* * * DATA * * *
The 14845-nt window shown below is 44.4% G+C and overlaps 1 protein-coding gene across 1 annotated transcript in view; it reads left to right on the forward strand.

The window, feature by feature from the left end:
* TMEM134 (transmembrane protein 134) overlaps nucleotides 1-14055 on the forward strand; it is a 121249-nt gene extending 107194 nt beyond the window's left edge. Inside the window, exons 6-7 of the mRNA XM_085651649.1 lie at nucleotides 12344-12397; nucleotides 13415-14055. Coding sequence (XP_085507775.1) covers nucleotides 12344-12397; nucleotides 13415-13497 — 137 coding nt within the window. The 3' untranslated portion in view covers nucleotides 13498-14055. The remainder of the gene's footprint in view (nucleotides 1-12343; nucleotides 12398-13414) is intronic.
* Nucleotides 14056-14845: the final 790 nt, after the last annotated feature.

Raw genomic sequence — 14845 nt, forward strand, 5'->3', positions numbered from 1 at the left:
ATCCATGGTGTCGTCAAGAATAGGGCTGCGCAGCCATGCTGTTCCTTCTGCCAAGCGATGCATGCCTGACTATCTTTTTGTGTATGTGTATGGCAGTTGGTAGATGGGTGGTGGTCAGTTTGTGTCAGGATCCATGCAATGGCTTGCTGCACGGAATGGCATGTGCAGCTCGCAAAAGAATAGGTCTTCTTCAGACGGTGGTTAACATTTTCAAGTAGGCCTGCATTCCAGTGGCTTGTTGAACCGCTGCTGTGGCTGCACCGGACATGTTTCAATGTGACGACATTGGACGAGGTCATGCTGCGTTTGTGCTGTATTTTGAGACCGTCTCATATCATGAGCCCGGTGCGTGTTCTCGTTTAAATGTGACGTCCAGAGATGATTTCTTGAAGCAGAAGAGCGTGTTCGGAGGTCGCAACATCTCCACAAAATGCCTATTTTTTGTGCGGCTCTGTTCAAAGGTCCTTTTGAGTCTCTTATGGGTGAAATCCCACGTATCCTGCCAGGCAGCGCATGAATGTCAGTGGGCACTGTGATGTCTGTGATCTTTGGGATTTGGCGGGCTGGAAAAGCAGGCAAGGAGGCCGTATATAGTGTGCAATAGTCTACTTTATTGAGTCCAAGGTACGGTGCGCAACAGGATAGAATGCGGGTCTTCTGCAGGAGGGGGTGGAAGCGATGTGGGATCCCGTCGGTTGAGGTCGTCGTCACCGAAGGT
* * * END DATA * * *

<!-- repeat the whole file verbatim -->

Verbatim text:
The 14845-nt window shown below is 44.4% G+C and overlaps 1 protein-coding gene across 1 annotated transcript in view; it reads left to right on the forward strand.

The window, feature by feature from the left end:
* TMEM134 (transmembrane protein 134) overlaps nucleotides 1-14055 on the forward strand; it is a 121249-nt gene extending 107194 nt beyond the window's left edge. Inside the window, exons 6-7 of the mRNA XM_085651649.1 lie at nucleotides 12344-12397; nucleotides 13415-14055. Coding sequence (XP_085507775.1) covers nucleotides 12344-12397; nucleotides 13415-13497 — 137 coding nt within the window. The 3' untranslated portion in view covers nucleotides 13498-14055. The remainder of the gene's footprint in view (nucleotides 1-12343; nucleotides 12398-13414) is intronic.
* Nucleotides 14056-14845: the final 790 nt, after the last annotated feature.

Raw genomic sequence — 14845 nt, forward strand, 5'->3', positions numbered from 1 at the left:
ATCCATGGTGTCGTCAAGAATAGGGCTGCGCAGCCATGCTGTTCCTTCTGCCAAGCGATGCATGCCTGACTATCTTTTTGTGTATGTGTATGGCAGTTGGTAGATGGGTGGTGGTCAGTTTGTGTCAGGATCCATGCAATGGCTTGCTGCACGGAATGGCATGTGCAGCTCGCAAAAGAATAGGTCTTCTTCAGACGGTGGTTAACATTTTCAAGTAGGCCTGCATTCCAGTGGCTTGTTGAACCGCTGCTGTGGCTGCACCGGACATGTTTCAATGTGACGACATTGGACGAGGTCATGCTGCGTTTGTGCTGTATTTTGAGACCGTCTCATATCATGAGCCCGGTGCGTGTTCTCGTTTAAATGTGACGTCCAGAGATGATTTCTTGAAGCAGAAGAGCGTGTTCGGAGGTCGCAACATCTCCACAAAATGCCTATTTTTTGTGCGGCTCTGTTCAAAGGTCCTTTTGAGTCTCTTATGGGTGAAATCCCACGTATCCTGCCAGGCAGCGCATGAATGTCAGTGGGCACTGTGATGTCTGTGATCTTTGGGATTTGGCGGGCTGGAAAAGCAGGCAAGGAGGCCGTATATAGTGTGCAATAGTCTACTTTATTGAGTCCAAGGTACGGTGCGCAACAGGATAGAATGCGGGTCTTCTGCAGGAGGGGGTGGAAGCGATGTGGGATCCCGTCGGTTGAGGTCGTCGTCACCGAAGGT